Haylodge parkrun

River Tweed

I’m a big fan of parkrun. Not that you’d know it given how infrequently I do them nowadays. Especially in the North East where we’re spoilt for choice. Probably something about Saturday mornings and 9AM, and running something short and fast and early. But whenever I’m away on holiday or for a short break, it’s the first thing I look for. There’s something great about parkrun tourism; turning up in a park, looking for the flags, and having a run with a bunch of others in a new place.

We were up in Peebles for the Tour of the Borders, a nicely sized closed-road sportive with great routes that’s become a favourite of mine. Although I grew up in Edinburgh I was born in Peebles and spent tons of weekends exploring Hay Lodge park as my grandparents lived in the cottage over the road. It’s a great park and it was inevitable that one day it’d have a parkrun. The parkrun wasn’t there in 2018 when I was up for the Tour of the Borders, but when I checked the parkrun website for nearby parkruns this time I was thrilled to see that it was going strong and on its 40th week while we were there.

In Scotland it’s a 0930AM start, and the park was only a short walk from the hotel. It was a misty morning but the rain was holding off and the start area was pleasantly atmospheric. Like many parkruns it suffered from lack of space, so the route had to do 3 laps of the park to get the distance in. It was also a bit hilly, both up and a pleasantly iffy descent on wet, autumnal paths that suited my sense of fun though perhaps not for everyone.

The quirkiness of parkruns always appeals to me. From the 2500 parkrunners in the Durban parkrun, to the 80 we had here today. Different crowds, different weather, different routes. It’s all good. I’ve never met a parkrun I didn’t like.

Despite the small field I was intrigued to see some seeding suggestions at the start. Sub 28 sounded fine with me and I slotted in to the huddle waiting to go. And away we went. The usual unavoidably tortuous route to string people out. Along a bit. Round a bit. Back a bit. Then three laps. Quite interesting ones. I liked especially running alongside the wall at the top of the path, then the fast descent to return close to the river.

My time, as I expected, was continuing its inexorably journey towards the thirties, but I wasn’t worried. I find it very hard to race parkruns, so to enjoy them I need to treat them as a threshold run or a exploratory jog. It shapes the day and the weekend to come.

HayLodge parkrun

Mad Dog 10K – Live and Let Drool

Mad Dog 10K – Best viewed over a cuppa

I did the first ever Mad Dog and it was great. The thought of being a Mad Dog Ever Present appealed and for a few years it was all good, but holidays and diary clashes intervened, so now I have to settle for being a Nearly Ever Present. Still, it’s been great watching this fledgling event grow from nothing to one of the UK’s most popular 10Ks in just seven years.

My training lately has been lots of long and slow as trying to do the short and fast thing doesn’t really agree with me. It’s too much like hard work. So as I stood in the Dalmatian pen (not as fast as a Greyhound, but faster than a Husky) I knew running 10km wasn’t going to be a big problem. It was running it fast that would be the hard bit.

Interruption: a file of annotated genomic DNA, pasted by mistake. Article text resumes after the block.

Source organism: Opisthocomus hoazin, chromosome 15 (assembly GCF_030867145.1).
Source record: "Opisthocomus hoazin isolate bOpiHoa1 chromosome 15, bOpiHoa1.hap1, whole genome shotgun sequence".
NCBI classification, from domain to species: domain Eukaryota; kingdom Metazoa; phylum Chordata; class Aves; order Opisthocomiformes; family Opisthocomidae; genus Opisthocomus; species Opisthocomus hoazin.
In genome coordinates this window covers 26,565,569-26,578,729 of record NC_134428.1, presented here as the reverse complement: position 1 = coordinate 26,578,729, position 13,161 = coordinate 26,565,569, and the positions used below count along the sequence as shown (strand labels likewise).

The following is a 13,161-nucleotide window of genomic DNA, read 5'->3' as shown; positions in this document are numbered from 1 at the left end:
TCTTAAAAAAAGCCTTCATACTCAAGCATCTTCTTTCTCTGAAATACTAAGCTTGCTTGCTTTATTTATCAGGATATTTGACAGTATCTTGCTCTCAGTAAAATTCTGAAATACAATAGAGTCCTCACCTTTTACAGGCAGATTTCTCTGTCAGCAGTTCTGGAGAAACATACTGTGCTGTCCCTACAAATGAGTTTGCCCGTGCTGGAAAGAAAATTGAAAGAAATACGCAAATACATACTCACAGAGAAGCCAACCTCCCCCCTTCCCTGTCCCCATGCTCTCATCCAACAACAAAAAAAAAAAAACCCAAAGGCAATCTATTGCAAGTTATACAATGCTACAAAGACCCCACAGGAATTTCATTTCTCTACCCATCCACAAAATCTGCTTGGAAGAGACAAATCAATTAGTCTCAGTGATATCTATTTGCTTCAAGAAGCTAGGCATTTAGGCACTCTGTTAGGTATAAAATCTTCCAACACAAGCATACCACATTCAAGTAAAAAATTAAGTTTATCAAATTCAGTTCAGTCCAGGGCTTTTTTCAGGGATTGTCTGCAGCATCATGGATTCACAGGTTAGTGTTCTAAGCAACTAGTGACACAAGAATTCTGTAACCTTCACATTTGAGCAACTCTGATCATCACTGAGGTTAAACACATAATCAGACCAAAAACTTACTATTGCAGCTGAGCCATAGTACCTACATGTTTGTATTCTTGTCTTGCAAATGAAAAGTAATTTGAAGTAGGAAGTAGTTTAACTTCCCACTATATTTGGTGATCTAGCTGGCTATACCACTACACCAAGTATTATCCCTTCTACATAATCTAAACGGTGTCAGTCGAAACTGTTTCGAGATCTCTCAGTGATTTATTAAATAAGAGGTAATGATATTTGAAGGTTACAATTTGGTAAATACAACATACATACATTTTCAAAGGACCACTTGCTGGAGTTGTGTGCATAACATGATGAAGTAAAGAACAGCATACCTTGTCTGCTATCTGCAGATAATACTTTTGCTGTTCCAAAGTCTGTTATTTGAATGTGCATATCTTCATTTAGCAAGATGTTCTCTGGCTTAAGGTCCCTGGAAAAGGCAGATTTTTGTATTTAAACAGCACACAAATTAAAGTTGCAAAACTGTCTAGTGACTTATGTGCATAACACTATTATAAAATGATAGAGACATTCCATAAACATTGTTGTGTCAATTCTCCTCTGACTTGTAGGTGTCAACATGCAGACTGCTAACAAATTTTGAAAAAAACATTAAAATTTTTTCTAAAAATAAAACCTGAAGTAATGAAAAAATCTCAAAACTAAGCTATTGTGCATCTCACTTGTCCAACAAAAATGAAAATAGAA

Mad Dog 10K – Live and Let Drool

Away we went into the fine morning. Conditions were good. Congestion was as expected and not too bad, and it thinned out pretty quickly anyway. I was in no rush and settled down into a comfortable groove. This is a good race for spectators with opportunities to catch the race in more than one place if you do your homework. I spied Roberta standing on the pier where she, along with many other spectators, were spellbound by the entertainer high-fiving runners as they past underneath. It was Elvis. Possibly the same Elvis you see at the bus-shelter towards the end of the GNR. Or a close relation. And my word, what a talent! A performance never to be forgotten. Music was a big theme this year. It always is for the Mad Dog but this year the performances were exceptional. You get to see the fantastic steel band twice, once on the way out, and again in the last few kms.

Mad Dog 10K – Live and Let Drool

At the half-way point I was feeling pretty comfy and stepped up the pace a little. The route now meandered around to pass back under the pier at a different point where the Merseyside Rock Choir brought some real class to the party. I was feeling pretty good and bounded on although I was tempted to stop, look and listen.

With about 3km to go I kept nudging the needle careful not to blow it and throttling back gently when I felt I was overdoing it. Passing runners steadily to the line I gave a well-judged push in the last few hundred metres, slightly alarmed that the Finish banner said Start, and hoping that the Finish wasn’t round the corner back at the school. It wasn’t and I was pretty pleased with running a text-book negative split. The last time I did this race I was pretty dismayed to be well over 50 minutes, and not having run a sub-25 parkrun for as long as I can remember I wasn’t expecting miracles today. So when the text came though of a chip-time of 48:35 I was a very happy dalmatian.

Mad Dog 10K – Merseyside Rock Choir

my route

Total distance: 10.04 km
Max elevation: 7 m
Min elevation: 4 m
Average speed: 4.51 min/km
Total time: 00:48:36
Download file: maddog10k - 2017-02-05_10 45 34.gpx